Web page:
Stowe MS 944  f. 7r
A demon and souls in Hell, from the New Minster Liber Vitae, England (New Minster, Winchester), c. 1031, Stowe MS 944,  f. 7r

Juliana eventually releases the demon, who encourages Eleusias to order Judith’s death. When he fails to kill her with boiling lead (which does not even harm her clothes), he eventually has her beheaded. Cynewulf notes that Eleusias eventually dies in a shipwreck, while Juliana’s memory endures.

Cynewulf also wrote a poem about Elene, or Helena, the mother of the Emperor Constantine, who allegedly rediscovered the True Cross in Jerusalem. Cynewulf portrays Elene debating, browbeating (and eventually torturing) whole committees of Jews and Christians to tell her the location of the True Cross.

Vercelli Book f. 121r
Opening of Elene, Vercelli, Biblioteca Capitolare CXVII, f. 121r

Of course, there are female characters in other epics, such as Grendel’s mother in Beowulf and Eve in the Genesis poems. Women's voices also appear in shorter Old English poems and elegies, like the Wife’s Lament. We might also draw attention to Prudentius’s Psychomachia, a Latin text written in northern Spain that became popular in early medieval England. The Psychomachia features an all-female cast, who are personifications of feminine abstract nouns. To learn more about the role of women in medieval literature, please have a look at the British Library’s new Discovering Medieval Literature site.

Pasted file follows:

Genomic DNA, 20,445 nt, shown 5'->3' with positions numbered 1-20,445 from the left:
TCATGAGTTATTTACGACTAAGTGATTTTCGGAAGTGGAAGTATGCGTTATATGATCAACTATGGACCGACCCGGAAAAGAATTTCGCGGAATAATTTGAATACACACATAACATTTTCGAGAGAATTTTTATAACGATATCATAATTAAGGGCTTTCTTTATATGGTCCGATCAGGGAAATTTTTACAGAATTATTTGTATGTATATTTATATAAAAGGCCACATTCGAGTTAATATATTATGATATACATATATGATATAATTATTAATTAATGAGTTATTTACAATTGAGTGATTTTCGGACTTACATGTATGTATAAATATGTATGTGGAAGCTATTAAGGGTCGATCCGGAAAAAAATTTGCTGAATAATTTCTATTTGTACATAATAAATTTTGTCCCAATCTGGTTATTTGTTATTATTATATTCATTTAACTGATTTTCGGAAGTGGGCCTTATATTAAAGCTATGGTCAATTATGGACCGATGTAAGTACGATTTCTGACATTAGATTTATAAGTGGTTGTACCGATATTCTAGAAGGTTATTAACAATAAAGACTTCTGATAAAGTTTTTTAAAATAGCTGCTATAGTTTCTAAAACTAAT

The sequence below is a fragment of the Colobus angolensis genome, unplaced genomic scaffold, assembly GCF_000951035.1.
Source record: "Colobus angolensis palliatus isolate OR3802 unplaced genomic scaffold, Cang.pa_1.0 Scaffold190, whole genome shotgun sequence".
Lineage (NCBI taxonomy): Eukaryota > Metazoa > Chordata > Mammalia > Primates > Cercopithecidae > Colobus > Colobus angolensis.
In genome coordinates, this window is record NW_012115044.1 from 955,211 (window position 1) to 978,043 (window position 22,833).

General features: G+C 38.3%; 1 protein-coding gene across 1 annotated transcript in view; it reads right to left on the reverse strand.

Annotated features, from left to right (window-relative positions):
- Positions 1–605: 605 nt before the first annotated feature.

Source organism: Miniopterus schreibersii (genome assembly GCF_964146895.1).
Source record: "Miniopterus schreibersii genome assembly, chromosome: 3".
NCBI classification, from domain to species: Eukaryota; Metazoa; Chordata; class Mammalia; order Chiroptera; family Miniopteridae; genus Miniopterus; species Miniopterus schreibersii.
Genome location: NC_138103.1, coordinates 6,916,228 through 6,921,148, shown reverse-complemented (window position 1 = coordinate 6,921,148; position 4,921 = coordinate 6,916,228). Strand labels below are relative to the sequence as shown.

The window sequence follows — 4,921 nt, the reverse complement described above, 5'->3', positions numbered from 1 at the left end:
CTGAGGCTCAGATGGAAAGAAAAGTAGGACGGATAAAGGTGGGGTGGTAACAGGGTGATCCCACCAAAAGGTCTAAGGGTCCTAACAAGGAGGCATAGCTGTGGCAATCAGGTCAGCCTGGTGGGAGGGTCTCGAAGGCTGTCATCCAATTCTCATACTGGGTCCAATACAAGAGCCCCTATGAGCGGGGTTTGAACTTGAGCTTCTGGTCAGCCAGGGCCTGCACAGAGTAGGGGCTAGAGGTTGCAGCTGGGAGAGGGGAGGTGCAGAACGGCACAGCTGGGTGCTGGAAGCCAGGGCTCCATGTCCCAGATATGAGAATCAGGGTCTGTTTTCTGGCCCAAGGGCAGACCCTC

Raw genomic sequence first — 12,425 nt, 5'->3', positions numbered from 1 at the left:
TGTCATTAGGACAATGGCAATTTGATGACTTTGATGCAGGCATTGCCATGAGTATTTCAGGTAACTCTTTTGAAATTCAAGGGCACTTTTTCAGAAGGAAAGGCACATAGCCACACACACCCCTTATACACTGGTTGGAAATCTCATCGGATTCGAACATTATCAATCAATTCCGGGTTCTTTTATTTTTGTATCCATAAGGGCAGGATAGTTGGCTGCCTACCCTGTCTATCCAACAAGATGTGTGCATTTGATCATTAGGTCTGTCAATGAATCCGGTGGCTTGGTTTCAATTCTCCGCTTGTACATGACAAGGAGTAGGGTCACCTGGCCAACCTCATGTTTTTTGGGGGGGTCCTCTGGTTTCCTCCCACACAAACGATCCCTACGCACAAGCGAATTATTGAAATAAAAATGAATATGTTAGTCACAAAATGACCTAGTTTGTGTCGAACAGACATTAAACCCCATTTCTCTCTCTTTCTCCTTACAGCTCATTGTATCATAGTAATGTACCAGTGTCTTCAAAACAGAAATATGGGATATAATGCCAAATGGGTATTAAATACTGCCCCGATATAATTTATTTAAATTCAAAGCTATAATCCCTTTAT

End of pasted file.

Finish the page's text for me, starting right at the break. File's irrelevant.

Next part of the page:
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Hope and Lowliness behead Pride, from Prudentius’s Psychomachia, England, late 10th and early 11th century, Add MS 24199, f. 15v